Here is a growing list of phonics rules. There are some exceptions in our English Language when these rules will not work, but in the majority of cases the phonics rules will apply. I have tried where possible to give examples of a word using the phonics rule.
Help them to check words to see if the reading rule is correct. It gives the phonics rules a ‘magic’ like quality, like a secret code!
Basically always remember to help your child practice applying the new phonics rule to words in print.
Top 10 Phonics Rules
- Every word must contain a vowel. The vowels are: a, e, i, o, u, and y ( y is a consonant when at the beginning of a word). Eg: A, me, sit, no, up, my
- When a one syllable word ends in a consonant and has only one vowel, that vowel is short. Eg: mat, red, fish, sock, rug.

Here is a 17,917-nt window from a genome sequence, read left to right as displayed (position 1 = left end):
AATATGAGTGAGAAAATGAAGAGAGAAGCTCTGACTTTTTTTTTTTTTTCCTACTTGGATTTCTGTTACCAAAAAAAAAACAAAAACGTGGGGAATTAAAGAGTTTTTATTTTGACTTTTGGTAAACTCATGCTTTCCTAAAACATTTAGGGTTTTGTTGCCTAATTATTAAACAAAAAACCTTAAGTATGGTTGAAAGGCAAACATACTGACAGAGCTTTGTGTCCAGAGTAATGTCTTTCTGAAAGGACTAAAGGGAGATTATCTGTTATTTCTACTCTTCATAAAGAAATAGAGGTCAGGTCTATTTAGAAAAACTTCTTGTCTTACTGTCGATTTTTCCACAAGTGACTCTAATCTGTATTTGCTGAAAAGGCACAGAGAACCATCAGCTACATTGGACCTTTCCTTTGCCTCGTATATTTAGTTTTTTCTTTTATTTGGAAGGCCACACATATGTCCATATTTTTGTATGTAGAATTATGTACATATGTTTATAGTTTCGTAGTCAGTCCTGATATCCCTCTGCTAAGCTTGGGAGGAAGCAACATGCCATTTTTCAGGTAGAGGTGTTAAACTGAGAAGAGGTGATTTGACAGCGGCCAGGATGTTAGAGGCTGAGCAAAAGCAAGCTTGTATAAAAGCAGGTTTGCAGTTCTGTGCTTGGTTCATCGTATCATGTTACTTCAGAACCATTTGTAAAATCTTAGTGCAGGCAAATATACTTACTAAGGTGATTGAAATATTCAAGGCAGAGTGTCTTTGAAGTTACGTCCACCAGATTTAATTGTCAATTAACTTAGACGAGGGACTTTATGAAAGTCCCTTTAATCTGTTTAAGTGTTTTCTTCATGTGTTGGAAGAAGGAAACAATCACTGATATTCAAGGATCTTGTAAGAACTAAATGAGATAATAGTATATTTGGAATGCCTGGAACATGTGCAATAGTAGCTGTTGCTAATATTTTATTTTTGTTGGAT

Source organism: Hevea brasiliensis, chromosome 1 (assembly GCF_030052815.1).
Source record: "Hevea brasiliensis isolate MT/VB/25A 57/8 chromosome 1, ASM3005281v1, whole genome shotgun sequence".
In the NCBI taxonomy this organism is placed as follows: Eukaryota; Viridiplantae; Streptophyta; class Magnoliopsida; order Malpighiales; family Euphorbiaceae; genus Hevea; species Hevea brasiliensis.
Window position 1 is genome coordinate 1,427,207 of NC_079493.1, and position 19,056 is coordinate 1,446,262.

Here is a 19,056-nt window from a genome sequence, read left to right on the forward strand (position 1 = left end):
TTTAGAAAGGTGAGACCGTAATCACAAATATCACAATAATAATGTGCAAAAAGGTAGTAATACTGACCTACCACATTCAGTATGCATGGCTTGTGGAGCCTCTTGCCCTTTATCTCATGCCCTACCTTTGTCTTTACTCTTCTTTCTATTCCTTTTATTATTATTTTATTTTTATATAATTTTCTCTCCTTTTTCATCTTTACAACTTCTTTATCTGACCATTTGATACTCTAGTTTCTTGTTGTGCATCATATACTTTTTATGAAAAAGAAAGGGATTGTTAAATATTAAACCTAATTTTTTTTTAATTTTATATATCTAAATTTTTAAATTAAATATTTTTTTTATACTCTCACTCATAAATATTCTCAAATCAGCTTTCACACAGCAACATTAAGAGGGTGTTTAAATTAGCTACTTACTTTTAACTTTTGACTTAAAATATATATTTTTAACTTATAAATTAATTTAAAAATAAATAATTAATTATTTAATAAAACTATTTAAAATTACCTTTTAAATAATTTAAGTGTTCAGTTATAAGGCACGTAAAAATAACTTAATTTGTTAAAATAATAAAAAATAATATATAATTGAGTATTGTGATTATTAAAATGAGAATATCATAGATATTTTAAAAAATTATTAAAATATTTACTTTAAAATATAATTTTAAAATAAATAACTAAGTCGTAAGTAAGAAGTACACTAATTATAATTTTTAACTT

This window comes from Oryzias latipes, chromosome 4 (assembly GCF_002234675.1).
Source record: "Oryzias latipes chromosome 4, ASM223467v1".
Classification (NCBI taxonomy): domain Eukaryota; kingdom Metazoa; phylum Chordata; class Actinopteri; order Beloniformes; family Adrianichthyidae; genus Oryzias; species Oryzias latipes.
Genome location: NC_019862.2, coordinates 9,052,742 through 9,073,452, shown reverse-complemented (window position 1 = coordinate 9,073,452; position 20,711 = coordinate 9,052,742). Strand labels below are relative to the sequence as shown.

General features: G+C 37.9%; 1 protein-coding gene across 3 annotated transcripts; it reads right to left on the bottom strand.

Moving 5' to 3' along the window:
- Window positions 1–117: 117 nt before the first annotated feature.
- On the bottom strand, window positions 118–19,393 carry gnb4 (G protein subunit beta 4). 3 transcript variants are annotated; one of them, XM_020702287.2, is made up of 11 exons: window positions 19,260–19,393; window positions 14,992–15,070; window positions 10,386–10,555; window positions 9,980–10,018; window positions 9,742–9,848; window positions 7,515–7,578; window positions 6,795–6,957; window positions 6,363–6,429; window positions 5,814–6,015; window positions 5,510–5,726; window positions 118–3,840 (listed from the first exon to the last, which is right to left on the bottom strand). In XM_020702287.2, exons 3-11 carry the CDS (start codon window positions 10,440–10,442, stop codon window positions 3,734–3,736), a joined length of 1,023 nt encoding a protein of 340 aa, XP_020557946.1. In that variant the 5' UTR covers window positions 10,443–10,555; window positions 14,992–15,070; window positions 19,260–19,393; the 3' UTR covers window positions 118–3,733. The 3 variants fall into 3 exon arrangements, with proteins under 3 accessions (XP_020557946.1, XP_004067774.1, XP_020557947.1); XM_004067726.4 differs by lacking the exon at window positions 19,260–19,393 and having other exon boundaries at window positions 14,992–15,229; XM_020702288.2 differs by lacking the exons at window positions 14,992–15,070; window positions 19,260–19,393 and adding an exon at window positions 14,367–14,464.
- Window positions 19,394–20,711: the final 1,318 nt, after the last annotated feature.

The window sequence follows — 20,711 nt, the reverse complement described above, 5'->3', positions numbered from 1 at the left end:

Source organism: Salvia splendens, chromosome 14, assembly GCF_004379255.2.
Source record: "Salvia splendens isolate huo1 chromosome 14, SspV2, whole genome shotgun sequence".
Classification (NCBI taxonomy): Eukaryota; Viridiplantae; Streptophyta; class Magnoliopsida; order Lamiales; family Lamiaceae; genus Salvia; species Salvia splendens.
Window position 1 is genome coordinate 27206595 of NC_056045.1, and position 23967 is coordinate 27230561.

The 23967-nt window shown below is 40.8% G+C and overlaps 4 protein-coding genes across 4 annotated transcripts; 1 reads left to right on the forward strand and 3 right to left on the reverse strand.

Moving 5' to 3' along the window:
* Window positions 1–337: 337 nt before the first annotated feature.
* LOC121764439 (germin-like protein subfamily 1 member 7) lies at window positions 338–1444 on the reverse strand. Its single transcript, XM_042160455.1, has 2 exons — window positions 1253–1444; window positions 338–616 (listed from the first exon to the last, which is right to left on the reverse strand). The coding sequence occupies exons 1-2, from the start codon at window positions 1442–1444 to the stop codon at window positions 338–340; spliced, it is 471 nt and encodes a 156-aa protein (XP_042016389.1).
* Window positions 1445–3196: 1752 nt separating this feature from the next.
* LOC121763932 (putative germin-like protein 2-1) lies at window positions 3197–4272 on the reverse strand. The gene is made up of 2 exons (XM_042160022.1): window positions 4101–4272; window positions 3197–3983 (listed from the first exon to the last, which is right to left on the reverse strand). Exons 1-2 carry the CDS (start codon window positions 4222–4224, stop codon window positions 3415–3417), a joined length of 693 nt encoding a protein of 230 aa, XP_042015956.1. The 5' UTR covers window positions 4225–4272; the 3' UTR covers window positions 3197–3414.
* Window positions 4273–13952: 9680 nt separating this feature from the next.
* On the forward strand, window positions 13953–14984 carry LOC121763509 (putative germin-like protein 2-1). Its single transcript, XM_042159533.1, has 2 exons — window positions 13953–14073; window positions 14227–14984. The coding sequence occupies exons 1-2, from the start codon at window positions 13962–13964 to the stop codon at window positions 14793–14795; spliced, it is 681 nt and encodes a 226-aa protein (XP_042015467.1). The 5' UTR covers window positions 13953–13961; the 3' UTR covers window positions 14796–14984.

- When a syllable ends in a silent “e,” the vowel that comes before the silent “e” is long. Eg: lake, gene, kite, rope, use.
- When w is before “or”, the “or” says “er”. (work, word, – but not sword)
- Qu are always together. Eg: queen, quarrel, quick, quiet
- When “g” is followed by “e, i, or y,” it usually has the soft sound of “j.” Eg: gem, gym
- When “c” is followed by “e, i, or y,” it usually has the soft sound of “s.” Eg: city, cent, cygnet
- When a syllable ends in a vowel and is the only vowel, that vowel is usually long. Eg: “la/ter, me, I, o/pen, u/nique, my”.
- When 2 consonants join together and form one new sound, they are called ‘consonant digraphs’. They count as one sound. Eg: “ch, sh, th, ph, wh”.
- When a syllable has 2 vowels together, the first vowel is usually long and the second is silent. Eg: “rain, meat, coat, res/cue, day” NOTE: Diphthongs don’t follow this rule
You do not need to teach every phonics rule. Only teach the most common rules.
It can be confusing to talk about short & long vowels to young children.
Teach your child the short vowel sounds first.
Then when they encounter a long vowel, as in the word /ice/ tell them, “That vowel says its own name.”
Teaching Phonics Tips